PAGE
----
Jean Martinet (died 1672) was a French lieutenant-colonel and Inspector General, and one of the first great drill masters of modern times. Martinet served during the reign of Louis XIV and made way to French conquest in the Holy Roman Empire. He was a severe drillmaster, which made him unpopular among his troops. Martinet revolutionized the early modern army by instituting a standardized system capable of turning raw recruits into a disciplined fighting force, thereby eliminating the mercenaries and soldiers-of-fortune who had been the mainstays of earlier armies. He also introduced the bayonet into the French army and the depot system, which put a stop to the army feeding off the enemy land, making war more humane. The English word martinet derives from the general's last name. History records that Martinet was eventually killed by friendly fire while leading an infantry assault at the siege of Duisburg.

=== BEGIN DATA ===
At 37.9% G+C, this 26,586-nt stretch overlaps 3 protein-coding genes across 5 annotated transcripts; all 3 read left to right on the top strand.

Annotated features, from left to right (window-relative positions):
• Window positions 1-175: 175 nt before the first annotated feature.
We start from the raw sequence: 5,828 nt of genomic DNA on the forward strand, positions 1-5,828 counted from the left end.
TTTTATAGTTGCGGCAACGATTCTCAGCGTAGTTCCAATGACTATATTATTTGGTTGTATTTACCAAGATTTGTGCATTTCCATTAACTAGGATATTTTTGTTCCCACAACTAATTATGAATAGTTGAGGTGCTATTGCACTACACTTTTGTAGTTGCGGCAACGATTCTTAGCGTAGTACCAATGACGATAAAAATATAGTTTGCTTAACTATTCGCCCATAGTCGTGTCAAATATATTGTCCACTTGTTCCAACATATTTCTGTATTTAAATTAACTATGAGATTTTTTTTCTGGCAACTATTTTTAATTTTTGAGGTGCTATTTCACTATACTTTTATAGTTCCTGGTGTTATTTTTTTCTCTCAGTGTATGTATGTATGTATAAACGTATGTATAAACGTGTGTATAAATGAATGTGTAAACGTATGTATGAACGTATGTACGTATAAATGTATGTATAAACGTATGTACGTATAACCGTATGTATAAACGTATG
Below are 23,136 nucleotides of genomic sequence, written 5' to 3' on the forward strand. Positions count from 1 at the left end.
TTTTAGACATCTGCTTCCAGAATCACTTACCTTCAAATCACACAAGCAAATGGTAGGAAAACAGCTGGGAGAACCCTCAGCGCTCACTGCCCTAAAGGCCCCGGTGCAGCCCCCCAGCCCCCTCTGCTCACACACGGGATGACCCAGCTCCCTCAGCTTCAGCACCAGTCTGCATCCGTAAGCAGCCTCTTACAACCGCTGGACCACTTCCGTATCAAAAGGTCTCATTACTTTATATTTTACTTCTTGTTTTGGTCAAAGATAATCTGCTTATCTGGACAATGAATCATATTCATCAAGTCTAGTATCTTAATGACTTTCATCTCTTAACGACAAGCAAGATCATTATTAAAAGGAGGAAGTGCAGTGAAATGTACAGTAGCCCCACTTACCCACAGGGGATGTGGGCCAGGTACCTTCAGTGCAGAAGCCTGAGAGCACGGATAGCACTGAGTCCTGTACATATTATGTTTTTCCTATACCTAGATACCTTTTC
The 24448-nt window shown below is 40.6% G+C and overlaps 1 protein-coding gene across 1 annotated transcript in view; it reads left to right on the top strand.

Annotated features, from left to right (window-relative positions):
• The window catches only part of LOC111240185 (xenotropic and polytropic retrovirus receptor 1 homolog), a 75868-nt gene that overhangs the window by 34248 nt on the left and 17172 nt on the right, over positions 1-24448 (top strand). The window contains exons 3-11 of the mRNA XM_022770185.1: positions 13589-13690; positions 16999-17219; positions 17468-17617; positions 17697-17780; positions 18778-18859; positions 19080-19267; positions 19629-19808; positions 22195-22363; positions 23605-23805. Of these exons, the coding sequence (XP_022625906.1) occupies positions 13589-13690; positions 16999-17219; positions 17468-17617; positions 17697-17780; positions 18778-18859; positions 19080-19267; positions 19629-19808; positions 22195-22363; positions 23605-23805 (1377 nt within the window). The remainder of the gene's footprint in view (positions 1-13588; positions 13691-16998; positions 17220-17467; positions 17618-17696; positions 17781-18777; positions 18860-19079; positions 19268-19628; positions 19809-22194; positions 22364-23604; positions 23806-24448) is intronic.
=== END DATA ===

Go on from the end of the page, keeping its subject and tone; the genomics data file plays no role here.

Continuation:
- Encyclopædia Britannica (1926). Volumes 17-18. The Encyclopædia Britannica company, ltd., p. 800
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